Saturday, February 27, 2010

Going to Sleep

We did chores. It felt good to throw hay, especially since Josh was watering the animals and feeding the pigs and picking up the empty feed bags that the pigs got ahold of and tore all over the place.

Laura made bacon and scrambled eggs and coffee. We slowly moved through the motions. Dot, the little lamb looked fine and so did the little new baby goat.

We went through stacks and stacks of photos, pulling out moments and memories of Philip to try to help people have some little clue what kind of man he was to us. I couldn't find some of our stashes of photos and felt hopeless thinking how important it was to me to show people how many places he visited, how many good deeds he did, how kind he was to the downtrodden, how he made us laugh and carried our stuff and fixed broken things.

Phone calls. Hugs. Loads and loads of firewood gifts.




A friend came and gave haircuts. Other friends took the kids to get dress clothes. Other friends washed dishes and clothes and picked up trash. We cleaned my room. Swept behind the bed and the chair and the desk. Dusted. Terri and Julie and Rachel and I don't even know who all worked nonstop. So much kindness and love and care. From so many quarters.

Regina arrived. My parents and other sister and nephew arrived. So did Charla. So did Holly. Christine went with her son to see the new babies. Dot was unresponsive.

Christine came in for advice and Daddy went to investigate. No milk from the mother.

They brought the little weak thing in to the fireplace and I commanded her to live. She was so weak she couldn't suck and the milk and karo syrup went down the wrong tube and she began to drown. I held her upside down by the feet and the mucus and milk drained out and she began to breathe again. I felt weak and dizzy and sick to my stomach and told everybody they had to take over because I could not bear to see her die. I told God he had to either let her die immediately or let her live because I couldn't bear to suffer one more loss right now.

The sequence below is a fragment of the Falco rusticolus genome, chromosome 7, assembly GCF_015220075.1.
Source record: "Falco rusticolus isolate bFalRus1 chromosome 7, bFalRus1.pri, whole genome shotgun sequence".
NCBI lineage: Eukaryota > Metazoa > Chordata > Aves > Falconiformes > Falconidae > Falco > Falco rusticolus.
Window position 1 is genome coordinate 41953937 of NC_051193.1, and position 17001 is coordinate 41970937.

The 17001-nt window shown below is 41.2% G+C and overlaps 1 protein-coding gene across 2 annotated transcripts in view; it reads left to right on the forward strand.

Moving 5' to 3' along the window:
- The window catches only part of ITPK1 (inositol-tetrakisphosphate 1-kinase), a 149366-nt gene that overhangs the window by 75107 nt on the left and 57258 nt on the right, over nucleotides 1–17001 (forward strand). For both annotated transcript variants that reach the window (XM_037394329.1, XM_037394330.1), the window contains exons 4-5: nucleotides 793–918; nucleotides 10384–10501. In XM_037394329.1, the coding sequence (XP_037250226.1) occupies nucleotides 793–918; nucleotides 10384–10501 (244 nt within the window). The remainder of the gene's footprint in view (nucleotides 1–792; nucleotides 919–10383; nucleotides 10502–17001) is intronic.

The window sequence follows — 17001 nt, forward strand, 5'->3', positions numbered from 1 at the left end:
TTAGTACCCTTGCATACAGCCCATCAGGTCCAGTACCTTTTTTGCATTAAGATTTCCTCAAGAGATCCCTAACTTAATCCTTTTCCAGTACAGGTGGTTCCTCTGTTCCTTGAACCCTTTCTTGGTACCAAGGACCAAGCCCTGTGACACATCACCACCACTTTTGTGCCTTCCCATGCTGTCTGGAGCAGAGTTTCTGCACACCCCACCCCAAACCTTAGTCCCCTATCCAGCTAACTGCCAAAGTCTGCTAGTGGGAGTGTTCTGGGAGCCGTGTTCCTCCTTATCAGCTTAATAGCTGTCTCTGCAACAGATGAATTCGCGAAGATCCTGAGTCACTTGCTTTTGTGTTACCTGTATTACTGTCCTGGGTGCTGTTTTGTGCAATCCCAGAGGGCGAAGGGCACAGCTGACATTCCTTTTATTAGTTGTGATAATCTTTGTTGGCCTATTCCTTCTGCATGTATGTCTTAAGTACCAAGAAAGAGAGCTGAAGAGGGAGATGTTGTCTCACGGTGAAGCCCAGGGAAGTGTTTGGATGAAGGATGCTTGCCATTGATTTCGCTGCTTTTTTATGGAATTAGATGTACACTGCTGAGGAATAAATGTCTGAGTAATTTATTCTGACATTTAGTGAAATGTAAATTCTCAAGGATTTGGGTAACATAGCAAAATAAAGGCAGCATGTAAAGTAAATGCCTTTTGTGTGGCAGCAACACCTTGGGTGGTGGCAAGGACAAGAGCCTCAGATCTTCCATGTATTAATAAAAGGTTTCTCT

It was time to go to the funeral home for the family viewing.

Our first time to see Philip after the hospital. The first time for the kids, period.

We watched the video montage of all the pictures and laughed and remembered and cried. The kids and I went in to see Philip with Quigg, our priest. We groaned. We sobbed. We wept and looked at a body that sort of looked like Philip. His nails looked right. They were the nails of a very hard working guy and I recognized them. The hair by his forehead looked right. The funeral home guys did a great job, but they couldn't mask the fact that Philip no longer resides in that shell.

We clung to one another and then sobbed even more with my family.

"How can this be?"

"I can't believe this."

We go home, the lamb is alive.

Julie bought a baby bottle and some colostrum powder and sat with a responsive little Dot on her lap. She, Holly and Charla got peed on. Mom took over, she fed her more and Dot lifted her head, turned around and smiled at my mom. We laughed and laughed. I said thank God. So did everyone else. Then Dot drank a few more sips and snuggled in for a nap.

Kids went to sleep. I somehow managed to eat a few bites of soup, some pita chips and a taste of hummus, even though I didn't feel like it. All the food I love in the house and it looks like dirt to me.

Dot drank some more, got hungry and drank some more and in mid-suck she closed her eyes and feel sound asleep, like a toddler with his hand in the plate of spaghetti o's. She is asleep in a laundry basket by the fireplace and Uncle Mike and Daddy are going to take turns feeding her during the night shifts.

How can Philip be gone?

I can't believe this.


Anonymous said...

I have no words, wish I did... you don't know me, but I'm thinking of you, can't imagine your pain, wishing you peace during this horrible time.

Jeff said...

I can't believe it, either, Ginger. Bless you for being able to write about your pain - that is more than most of us would be able to do. You and the kids are in my thoughts and prayers.

Anonymous said...

Losing a loved one is very surreal and I hope you will be patient with yourself during this time of mourning and acceptance.

To everything - turn, turn, turn
There is a season - turn, turn, turn
And a time for every purpose under heaven

A time to be born, a time to die
A time to plant, a time to reap
A time to kill, a time to heal
A time to laugh, a time to weep

To everything - turn, turn, turn
There is a season - turn, turn, turn
And a time for every purpose under heaven

A time to build up, a time to break down
A time to dance, a time to mourn
A time to cast away stones
A time to gather stones together

To everything - turn, turn, turn
There is a season - turn, turn, turn
And a time for every purpose under heaven

Thinking of you.
Diane Cayton-Hakey

Anonymous said...

We are praying for all of you. So glad you are surrounded by friends and family at this time. My love to all.